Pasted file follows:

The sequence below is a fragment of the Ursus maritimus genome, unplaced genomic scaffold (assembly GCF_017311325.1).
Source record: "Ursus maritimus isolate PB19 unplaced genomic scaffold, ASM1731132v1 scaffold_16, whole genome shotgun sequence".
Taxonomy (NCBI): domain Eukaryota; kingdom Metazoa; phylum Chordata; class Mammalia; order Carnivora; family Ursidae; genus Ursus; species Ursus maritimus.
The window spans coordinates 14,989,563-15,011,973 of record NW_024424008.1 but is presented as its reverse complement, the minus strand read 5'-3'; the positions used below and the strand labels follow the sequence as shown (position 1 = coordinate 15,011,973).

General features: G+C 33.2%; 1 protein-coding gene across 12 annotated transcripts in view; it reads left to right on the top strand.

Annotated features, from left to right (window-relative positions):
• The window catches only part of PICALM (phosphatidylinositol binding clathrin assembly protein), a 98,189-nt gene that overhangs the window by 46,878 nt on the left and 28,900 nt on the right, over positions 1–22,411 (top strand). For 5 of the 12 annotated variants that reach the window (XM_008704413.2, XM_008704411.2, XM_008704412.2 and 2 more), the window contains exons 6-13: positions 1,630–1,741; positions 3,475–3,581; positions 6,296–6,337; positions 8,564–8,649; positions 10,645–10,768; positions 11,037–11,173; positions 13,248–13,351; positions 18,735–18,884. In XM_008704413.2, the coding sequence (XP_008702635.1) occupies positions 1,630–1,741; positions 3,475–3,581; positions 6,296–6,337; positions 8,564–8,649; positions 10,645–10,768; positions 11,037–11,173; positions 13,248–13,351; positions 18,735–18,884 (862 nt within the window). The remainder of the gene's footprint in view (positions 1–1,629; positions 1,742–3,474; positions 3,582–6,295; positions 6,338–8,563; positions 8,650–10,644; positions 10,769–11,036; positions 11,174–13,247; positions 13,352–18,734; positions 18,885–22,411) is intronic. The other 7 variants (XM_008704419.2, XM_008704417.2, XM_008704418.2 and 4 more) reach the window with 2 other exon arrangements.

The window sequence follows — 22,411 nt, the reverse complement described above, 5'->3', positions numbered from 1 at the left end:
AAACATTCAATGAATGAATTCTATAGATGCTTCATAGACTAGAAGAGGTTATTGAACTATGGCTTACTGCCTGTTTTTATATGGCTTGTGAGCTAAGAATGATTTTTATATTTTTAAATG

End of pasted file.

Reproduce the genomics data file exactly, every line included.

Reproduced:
The sequence below is a fragment of the Ursus maritimus genome, unplaced genomic scaffold (assembly GCF_017311325.1).
Source record: "Ursus maritimus isolate PB19 unplaced genomic scaffold, ASM1731132v1 scaffold_16, whole genome shotgun sequence".
Taxonomy (NCBI): domain Eukaryota; kingdom Metazoa; phylum Chordata; class Mammalia; order Carnivora; family Ursidae; genus Ursus; species Ursus maritimus.
The window spans coordinates 14,989,563-15,011,973 of record NW_024424008.1 but is presented as its reverse complement, the minus strand read 5'-3'; the positions used below and the strand labels follow the sequence as shown (position 1 = coordinate 15,011,973).

General features: G+C 33.2%; 1 protein-coding gene across 12 annotated transcripts in view; it reads left to right on the top strand.

Annotated features, from left to right (window-relative positions):
• The window catches only part of PICALM (phosphatidylinositol binding clathrin assembly protein), a 98,189-nt gene that overhangs the window by 46,878 nt on the left and 28,900 nt on the right, over positions 1–22,411 (top strand). For 5 of the 12 annotated variants that reach the window (XM_008704413.2, XM_008704411.2, XM_008704412.2 and 2 more), the window contains exons 6-13: positions 1,630–1,741; positions 3,475–3,581; positions 6,296–6,337; positions 8,564–8,649; positions 10,645–10,768; positions 11,037–11,173; positions 13,248–13,351; positions 18,735–18,884. In XM_008704413.2, the coding sequence (XP_008702635.1) occupies positions 1,630–1,741; positions 3,475–3,581; positions 6,296–6,337; positions 8,564–8,649; positions 10,645–10,768; positions 11,037–11,173; positions 13,248–13,351; positions 18,735–18,884 (862 nt within the window). The remainder of the gene's footprint in view (positions 1–1,629; positions 1,742–3,474; positions 3,582–6,295; positions 6,338–8,563; positions 8,650–10,644; positions 10,769–11,036; positions 11,174–13,247; positions 13,352–18,734; positions 18,885–22,411) is intronic. The other 7 variants (XM_008704419.2, XM_008704417.2, XM_008704418.2 and 4 more) reach the window with 2 other exon arrangements.

The window sequence follows — 22,411 nt, the reverse complement described above, 5'->3', positions numbered from 1 at the left end:
AAACATTCAATGAATGAATTCTATAGATGCTTCATAGACTAGAAGAGGTTATTGAACTATGGCTTACTGCCTGTTTTTATATGGCTTGTGAGCTAAGAATGATTTTTATATTTTTAAATG